Proposals from the Department of Energy & Climate Change (DECC) to remove pre-accreditation and pre-registration from the Feed-in Tariff (FiT) scheme have the potential to kill off popular sectors of the renewables industry, according to the Renewable Energy Association (REA).
At present, renewable energy projects have the guarantee of getting the existing tariff, weighted depending on the size and nature of the project, if they pre-accredit.
However, if DECC’s changes are made, projects will only qualify for the tariff at project completion, meaning they will have to gamble on the level of support they will receive through the construction process.
Moreover, says the REA, developers with long lead times, such as those in the anaerobic digestion industry, will struggle to find financial backing with the added risk created by the lack of pre-accreditation.
The proposals, which have been defended as ‘a commitment to value for money’, have undergone a consultation process, but the REA describes it as ‘inadequate’, questioning ‘how a consultation with the intention of saving money can be useful without knowing how much will be saved and how’.
Plans will kill, not slow down, deployment of new projects
Responding to the proposals, REA’s Head of Biogas, Dr Kiara Zennaro, said: “DECC needs to urgently acknowledge that removing FiT pre-accreditation and tariff guarantees will be seriously detrimental to the AD sector.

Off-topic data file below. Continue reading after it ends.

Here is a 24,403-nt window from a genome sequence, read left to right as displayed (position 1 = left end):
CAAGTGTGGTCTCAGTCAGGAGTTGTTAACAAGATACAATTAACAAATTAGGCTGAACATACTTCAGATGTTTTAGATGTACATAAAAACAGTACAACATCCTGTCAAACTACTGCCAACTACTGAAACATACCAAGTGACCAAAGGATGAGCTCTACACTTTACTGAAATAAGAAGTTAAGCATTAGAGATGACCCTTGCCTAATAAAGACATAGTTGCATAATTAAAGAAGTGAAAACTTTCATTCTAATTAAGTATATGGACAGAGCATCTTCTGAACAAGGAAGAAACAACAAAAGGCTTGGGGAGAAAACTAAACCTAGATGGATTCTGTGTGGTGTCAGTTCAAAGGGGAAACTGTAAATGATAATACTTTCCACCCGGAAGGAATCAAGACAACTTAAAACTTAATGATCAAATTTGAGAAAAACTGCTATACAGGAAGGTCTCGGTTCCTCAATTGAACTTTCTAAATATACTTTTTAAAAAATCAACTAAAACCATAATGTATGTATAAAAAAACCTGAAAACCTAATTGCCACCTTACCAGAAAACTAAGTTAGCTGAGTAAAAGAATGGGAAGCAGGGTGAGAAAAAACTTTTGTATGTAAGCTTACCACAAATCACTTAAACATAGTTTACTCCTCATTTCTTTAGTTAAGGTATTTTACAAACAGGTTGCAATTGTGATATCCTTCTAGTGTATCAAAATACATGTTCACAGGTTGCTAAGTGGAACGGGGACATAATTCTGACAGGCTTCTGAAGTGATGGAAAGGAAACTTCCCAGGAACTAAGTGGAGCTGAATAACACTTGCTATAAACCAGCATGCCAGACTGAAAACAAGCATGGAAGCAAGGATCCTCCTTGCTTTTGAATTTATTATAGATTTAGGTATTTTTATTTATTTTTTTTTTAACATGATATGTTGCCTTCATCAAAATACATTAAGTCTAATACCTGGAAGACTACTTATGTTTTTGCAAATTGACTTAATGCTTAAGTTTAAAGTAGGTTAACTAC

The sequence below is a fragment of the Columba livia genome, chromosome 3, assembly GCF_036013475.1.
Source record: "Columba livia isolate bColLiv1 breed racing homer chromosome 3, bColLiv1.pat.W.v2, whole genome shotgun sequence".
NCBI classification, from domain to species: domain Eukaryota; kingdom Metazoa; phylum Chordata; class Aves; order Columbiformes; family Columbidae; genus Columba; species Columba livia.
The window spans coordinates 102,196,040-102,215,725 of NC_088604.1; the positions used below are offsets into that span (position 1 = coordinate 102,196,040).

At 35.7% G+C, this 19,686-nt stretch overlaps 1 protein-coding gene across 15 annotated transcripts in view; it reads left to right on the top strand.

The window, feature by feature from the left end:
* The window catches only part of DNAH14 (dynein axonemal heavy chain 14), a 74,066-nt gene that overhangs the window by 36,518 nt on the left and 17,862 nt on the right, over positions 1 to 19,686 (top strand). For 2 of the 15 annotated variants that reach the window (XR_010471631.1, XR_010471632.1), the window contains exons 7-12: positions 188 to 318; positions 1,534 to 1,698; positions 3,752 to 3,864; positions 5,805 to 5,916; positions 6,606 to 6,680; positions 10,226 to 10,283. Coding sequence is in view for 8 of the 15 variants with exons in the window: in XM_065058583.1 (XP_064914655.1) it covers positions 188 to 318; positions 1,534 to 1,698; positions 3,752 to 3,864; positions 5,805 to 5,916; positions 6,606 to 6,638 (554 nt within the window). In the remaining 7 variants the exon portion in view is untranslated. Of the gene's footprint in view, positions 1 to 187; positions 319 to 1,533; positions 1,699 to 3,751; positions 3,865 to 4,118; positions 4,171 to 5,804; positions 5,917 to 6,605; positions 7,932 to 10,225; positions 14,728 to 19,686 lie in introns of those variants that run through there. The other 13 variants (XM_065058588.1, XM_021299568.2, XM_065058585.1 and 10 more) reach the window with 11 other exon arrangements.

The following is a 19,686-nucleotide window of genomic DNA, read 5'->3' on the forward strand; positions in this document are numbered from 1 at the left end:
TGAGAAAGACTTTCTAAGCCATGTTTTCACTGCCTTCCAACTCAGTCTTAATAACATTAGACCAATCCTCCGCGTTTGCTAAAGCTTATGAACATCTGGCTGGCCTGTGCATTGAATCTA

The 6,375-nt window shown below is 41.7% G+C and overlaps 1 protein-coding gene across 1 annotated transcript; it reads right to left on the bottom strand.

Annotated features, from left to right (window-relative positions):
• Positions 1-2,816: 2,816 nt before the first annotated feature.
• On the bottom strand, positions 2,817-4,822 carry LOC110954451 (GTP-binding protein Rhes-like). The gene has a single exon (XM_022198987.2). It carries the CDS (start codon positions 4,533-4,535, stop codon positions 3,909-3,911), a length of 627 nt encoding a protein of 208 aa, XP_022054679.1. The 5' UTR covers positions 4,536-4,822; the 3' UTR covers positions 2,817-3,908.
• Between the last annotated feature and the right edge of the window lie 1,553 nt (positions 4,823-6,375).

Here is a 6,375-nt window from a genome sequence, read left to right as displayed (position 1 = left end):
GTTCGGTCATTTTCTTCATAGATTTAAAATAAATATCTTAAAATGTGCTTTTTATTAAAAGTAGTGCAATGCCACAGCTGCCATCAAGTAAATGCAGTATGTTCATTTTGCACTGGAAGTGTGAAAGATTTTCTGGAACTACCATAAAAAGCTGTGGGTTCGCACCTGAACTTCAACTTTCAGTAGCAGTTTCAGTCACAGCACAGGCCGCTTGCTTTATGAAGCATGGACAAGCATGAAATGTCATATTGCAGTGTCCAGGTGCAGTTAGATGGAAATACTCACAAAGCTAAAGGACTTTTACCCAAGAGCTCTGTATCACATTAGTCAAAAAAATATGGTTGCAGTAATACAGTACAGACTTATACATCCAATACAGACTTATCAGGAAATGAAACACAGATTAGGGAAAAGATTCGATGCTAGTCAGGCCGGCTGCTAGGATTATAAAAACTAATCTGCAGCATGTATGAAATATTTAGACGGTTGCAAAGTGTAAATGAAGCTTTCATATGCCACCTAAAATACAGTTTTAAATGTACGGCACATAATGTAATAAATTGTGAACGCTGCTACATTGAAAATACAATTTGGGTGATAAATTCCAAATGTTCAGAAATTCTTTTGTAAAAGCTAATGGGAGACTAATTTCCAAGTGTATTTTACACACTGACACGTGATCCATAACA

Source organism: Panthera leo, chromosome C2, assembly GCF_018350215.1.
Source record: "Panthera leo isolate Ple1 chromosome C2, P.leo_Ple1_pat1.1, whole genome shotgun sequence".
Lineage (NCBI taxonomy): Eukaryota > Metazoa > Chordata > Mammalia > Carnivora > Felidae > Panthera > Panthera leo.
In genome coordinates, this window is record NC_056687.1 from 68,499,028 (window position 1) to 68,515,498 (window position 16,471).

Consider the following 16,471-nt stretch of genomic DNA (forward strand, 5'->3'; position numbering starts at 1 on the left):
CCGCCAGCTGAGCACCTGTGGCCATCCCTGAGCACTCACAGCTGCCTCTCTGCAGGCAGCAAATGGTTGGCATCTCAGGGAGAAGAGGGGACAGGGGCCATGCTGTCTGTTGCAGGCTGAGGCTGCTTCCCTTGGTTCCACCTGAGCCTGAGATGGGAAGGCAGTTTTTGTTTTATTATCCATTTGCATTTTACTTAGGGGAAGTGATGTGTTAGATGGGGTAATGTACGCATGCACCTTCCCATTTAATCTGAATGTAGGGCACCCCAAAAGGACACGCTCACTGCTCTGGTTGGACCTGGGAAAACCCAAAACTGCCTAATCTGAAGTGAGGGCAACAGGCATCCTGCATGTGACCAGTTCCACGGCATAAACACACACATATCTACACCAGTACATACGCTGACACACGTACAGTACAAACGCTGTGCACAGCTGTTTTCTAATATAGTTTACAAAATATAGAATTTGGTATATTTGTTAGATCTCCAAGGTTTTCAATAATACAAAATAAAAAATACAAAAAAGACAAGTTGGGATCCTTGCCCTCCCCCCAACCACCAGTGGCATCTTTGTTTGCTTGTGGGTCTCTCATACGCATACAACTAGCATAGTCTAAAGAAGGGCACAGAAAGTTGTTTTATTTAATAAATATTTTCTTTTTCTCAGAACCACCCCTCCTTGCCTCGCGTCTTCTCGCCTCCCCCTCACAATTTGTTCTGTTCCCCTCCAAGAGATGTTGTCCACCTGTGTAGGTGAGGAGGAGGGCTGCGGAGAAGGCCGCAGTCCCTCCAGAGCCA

“It will considerably increase the uncertainty of tariffs due to degression and make it impossible for investors to fund development and construction. In other words, it will kill deployment, as opposed to just slow it down.”
While value for money seems to be the reasoning for DECC’s plans, the REA says that the risks of financing will mean that fewer projects will be delivered for a higher cost, therefore representing worse value for money.
The REA also predicts that community, school and local authority projects will suffer as a result of changes, as internal processes would make such a gamble on future rates for renewable projects virtually impossible to commit to.
Head of Policy and External Affairs James Court said: “Many communities, local authorities and schools are wanting to do the right thing in installing renewable projects, and the government have previously seen this as an area they want to support.
“Yet this change will severely hit any such organisation, who by their nature have longer processes. For many, this will now be a non-starter – they couldn’t take the risk.”
Welsh minister joins criticism of FiT changes
Welsh Resources Minister Carl Sargeant has also stressed that the changes would cause harm to the renewables sector and, alongside Scottish Energy Minister Fergus Ewing, has sent a letter to UK Energy Secretary Amber Rudd warning of the damage she risks doing.
Speaking during a visit to the Anafon Hydro Scheme – a £1.25-million community hydroelectric generating plant – Sargeant said: “The Abergwyngregyn scheme was able to be built because it was based on sound finance and investor confidence.
“The alarming proposals by DECC will make it harder for companies to attract investment into low-carbon, renewable technologies… [and] make it much harder for communities to benefit from local renewable energy opportunities in the future.”